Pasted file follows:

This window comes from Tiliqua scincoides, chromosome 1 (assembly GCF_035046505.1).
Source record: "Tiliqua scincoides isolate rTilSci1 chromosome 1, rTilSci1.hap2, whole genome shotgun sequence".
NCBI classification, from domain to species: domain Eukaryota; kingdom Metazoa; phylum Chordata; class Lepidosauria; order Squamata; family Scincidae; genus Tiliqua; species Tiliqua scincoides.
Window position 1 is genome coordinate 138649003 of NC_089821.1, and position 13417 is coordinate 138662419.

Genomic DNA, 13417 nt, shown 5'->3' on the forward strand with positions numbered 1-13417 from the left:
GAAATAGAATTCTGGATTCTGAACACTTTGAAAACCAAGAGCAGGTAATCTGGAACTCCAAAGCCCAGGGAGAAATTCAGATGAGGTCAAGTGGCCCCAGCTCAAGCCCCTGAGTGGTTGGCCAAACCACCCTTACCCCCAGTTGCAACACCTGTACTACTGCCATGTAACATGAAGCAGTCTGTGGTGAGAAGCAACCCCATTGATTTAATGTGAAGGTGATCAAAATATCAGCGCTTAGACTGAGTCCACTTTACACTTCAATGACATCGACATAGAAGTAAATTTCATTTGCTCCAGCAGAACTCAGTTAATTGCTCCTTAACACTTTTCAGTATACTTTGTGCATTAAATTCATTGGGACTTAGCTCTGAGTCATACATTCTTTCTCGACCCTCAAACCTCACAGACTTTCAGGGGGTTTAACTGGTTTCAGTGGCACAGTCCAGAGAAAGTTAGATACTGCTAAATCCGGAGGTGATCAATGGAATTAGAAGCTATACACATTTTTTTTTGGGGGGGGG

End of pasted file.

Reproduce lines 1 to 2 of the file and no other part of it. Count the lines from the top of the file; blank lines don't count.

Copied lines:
This window comes from Tiliqua scincoides, chromosome 1 (assembly GCF_035046505.1).
Source record: "Tiliqua scincoides isolate rTilSci1 chromosome 1, rTilSci1.hap2, whole genome shotgun sequence".